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[539] my communications by the shortest line being open, would have enabled me to move upon his rear. General Johnston's forces and my own might have formed a junction, or have attacked simultaneously in front and rear; but I did not think it would be wise to attempt to execute this plan until the arrival of expected reinforcements at or near Jackson, hence I received General Johnston's instructions, on the morning of the 14th, to move to Clinton with all the force I could quickly collect, with great regret, and I well remember that, in the presence of one or more of my staff-officers, I remarked, in substance, “Such a movement will be suicidal.” Nevertheless, notifying General Johnston of the fact, I took measures for an advance movement at once, not, it is true, directly toward Clinton, but in the only direction which, from my knowledge of the circumstances surrounding me, I thought offered a possibility of success. Had I moved directly to Clinton, the enemy would not have given me battle in front, but would have interposed a force greater than my own between me and Vicksburg.

It is only necessary to refer to the maps accompanying this report to see how feasible was such a movement. I have already given in the body of this report the two letters of instruction from General Johnston, dated respectively 13th and 15th of May, 1863. In obedience to the injunctions contained in the former, which was received on the morning of the 14th, I lost no time in putting my army in motion in the direction already stated, and for the reasons given.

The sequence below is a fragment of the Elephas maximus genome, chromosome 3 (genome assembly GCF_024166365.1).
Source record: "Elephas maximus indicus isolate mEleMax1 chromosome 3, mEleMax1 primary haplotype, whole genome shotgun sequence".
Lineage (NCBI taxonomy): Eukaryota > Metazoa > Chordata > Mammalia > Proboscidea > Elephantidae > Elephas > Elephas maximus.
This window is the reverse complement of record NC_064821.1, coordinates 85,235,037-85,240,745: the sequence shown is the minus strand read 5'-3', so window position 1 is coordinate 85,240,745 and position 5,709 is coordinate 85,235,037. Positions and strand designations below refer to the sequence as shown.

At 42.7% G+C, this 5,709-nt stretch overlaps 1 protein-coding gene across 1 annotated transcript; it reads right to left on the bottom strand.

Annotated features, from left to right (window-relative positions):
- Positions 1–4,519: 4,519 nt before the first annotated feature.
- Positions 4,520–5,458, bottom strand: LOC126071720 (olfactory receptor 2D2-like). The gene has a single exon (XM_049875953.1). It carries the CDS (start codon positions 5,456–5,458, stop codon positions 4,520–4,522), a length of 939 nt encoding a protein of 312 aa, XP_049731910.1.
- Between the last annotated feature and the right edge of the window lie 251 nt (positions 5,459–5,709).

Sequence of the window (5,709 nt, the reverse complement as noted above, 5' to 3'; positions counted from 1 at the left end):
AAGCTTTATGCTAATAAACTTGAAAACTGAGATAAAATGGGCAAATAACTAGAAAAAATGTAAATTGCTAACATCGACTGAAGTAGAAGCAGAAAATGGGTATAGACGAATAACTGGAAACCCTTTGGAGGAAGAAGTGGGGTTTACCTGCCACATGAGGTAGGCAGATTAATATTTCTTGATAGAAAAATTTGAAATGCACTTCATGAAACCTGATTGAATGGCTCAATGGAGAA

About seven A. M., on the 16th, I received the letter which reiterated the previous instructions. I had, in no measure, changed my views as to the propriety of the movement therein indicated, but I no longer felt at liberty to deviate from General Johnston's positive orders. He had been made aware of my views, and did not sustain them. The order of march was at once reversed, but the army was hardly in motion before it became necessary to form line of battle to meet the greatly superior forces of the enemy.

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